Is it really that hard to value life in our world? Is it that hard to value the life of a baby? A newborn or soon to be born baby, so full of life, potential and cuteness? Even if you don't think that a baby is cute and you don't want one, is your heart not moved by a pregnant woman's swelled tummy or a newborn?
It was once you, in your mother's abdomen or a newborn in an incubator at the hospital.
Are you glad you were given a chance to live, to make your own choices, to be you?
Are you outraged that others are not given that chance? That some, because they are not "wanted" or "convenient", have no life and no future after a "procedure"? Are you bothered by the "one child" policies in China that, in essence, encourage selective abortion - many of which happen in the second trimester after the sex is known? Are you dismayed at the thought of a doctor pulling apart a fully formed baby, piece by piece, from what should be the safest place on earth? Does it make you want to throw up to think of him or her pulling out the last piece, a crushed skull and tiny face out of his or her mother's uterus? Does it make you sick? Does it move you? Does it make you want to do something about it?
It should. It moves me. It makes me angry. It makes me weep. It makes me mourn for the lost lives, preborn or born. It horrifies me. Whether you are a Christian or not, liberal or not, religious or not, it should move you. They are issues of humanity, issues of life and death, and they could have been us, if we were born in slightly different circumstances. If it could have been you, does that move you?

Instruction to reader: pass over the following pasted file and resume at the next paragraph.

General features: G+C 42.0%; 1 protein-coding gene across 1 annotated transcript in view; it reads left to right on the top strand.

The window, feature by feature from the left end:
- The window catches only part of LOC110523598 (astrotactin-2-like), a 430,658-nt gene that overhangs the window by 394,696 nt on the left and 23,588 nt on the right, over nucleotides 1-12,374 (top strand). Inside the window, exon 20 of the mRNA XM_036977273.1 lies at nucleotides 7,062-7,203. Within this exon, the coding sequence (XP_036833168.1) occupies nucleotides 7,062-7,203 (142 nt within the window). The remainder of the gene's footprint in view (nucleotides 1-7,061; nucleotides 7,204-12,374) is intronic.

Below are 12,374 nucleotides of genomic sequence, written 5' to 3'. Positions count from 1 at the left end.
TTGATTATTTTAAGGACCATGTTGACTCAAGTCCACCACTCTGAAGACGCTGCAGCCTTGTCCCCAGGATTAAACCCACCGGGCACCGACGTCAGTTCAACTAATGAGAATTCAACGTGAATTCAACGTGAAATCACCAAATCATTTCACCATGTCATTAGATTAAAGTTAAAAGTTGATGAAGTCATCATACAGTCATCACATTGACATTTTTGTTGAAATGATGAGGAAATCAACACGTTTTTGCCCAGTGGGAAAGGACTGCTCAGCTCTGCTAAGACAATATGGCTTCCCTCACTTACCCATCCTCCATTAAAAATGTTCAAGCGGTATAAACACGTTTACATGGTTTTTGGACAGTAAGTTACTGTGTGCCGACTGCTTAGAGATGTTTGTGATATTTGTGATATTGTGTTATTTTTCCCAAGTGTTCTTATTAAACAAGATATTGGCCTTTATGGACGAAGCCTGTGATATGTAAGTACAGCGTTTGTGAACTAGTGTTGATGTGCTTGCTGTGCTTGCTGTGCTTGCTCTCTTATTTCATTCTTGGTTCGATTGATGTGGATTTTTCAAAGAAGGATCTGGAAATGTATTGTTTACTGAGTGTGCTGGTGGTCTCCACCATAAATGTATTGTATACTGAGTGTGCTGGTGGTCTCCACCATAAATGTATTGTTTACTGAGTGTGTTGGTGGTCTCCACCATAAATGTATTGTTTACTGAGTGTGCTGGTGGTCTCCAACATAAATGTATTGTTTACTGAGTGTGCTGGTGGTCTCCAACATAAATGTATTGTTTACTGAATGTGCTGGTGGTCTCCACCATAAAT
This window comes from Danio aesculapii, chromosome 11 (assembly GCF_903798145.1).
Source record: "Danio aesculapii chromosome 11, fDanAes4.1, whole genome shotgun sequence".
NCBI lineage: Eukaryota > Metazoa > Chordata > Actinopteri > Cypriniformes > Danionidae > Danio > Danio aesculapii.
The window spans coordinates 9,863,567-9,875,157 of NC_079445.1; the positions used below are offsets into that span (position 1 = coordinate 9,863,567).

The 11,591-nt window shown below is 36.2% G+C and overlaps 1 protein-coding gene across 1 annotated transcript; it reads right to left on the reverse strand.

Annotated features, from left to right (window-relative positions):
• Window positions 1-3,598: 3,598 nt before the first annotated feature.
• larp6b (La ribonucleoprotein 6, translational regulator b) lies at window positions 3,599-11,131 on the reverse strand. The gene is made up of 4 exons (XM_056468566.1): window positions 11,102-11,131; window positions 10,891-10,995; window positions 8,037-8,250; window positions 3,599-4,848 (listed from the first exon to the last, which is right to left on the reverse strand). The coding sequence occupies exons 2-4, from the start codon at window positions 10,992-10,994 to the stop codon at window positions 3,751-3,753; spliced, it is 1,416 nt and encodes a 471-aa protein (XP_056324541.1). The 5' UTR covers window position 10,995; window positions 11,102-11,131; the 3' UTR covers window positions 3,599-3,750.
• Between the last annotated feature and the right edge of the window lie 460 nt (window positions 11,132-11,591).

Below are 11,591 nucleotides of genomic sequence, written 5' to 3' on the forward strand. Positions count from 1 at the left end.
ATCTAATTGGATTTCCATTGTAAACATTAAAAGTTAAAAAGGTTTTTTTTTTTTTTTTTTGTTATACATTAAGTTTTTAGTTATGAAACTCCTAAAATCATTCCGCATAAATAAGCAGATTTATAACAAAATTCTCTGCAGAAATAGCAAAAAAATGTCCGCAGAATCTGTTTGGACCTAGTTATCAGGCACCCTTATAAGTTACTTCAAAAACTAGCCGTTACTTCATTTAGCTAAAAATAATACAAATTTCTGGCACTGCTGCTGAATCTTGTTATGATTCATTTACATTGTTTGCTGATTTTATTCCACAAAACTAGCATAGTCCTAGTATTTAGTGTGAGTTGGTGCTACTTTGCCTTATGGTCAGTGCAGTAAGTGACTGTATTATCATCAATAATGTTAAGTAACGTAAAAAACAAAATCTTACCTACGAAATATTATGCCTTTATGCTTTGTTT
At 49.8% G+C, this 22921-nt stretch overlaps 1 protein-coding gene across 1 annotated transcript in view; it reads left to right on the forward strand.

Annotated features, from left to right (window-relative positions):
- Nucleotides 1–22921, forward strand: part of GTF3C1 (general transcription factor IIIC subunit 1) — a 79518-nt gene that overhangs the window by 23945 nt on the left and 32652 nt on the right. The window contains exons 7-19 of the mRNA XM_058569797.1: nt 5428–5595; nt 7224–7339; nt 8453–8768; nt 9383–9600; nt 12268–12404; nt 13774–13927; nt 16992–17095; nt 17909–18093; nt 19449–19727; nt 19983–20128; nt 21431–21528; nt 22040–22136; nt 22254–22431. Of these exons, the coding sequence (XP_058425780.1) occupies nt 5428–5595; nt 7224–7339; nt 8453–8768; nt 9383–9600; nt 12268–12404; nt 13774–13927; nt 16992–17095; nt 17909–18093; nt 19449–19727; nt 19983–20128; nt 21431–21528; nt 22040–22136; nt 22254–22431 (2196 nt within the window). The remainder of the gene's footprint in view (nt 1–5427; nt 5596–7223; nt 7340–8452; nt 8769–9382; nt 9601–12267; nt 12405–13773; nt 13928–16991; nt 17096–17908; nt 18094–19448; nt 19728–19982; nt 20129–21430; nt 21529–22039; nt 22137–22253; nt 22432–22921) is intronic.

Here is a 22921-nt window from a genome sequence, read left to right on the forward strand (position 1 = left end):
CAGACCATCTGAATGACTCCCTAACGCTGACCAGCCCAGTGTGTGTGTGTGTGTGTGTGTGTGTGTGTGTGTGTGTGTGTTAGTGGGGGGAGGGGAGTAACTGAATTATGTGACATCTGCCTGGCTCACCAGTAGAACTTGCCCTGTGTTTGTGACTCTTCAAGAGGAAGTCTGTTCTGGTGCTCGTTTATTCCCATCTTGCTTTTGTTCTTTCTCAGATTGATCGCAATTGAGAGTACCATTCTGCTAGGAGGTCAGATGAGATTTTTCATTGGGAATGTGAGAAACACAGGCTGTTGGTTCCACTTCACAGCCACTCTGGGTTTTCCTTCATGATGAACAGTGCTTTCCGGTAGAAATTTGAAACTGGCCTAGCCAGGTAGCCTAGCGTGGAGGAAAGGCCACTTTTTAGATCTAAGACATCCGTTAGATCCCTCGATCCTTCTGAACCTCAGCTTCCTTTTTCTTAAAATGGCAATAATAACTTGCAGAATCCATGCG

If you are moved, a simple heart nod toward the neglected and downtrodden isn't really enough. Would you let it move you to action? If so, how should you act? What can you do? Well, here are a few suggestions...
1. Help at a pregnancy resource center. They are popping up across America, seeking to bring truth and love and help to young women faced with unplanned pregnancies. Support one. In Pittsburgh, we have two, Pregnancy Resource Center of the South Hills in Bethel Park and Homestead (PRCSH on FB) and Choices Pregnancy Center in Coraopolis. Give money or your time to help women in need.
2. Be an advocate for children through adoption. Adopt a child, if you can, from the US or from abroad. Encourage women in crisis pregnancies to offer their baby for adoption. Adopt from the foster care system or become a foster parent. Give kids love and a home. Even if it's just temporarily. This isn't for everyone, as the emotional baggage can be a strain on some families. But if God is calling you to it, adopt kids from foster care or be foster parents. I think this must be one of the most difficult things to do, and my heart goes out to good foster parents with good foster homes. If adoption or foster care isn't for you, reach out to kids in need, kids who are lost through great organizations like Big Brother, Big Sister. Everyone needs someone to care.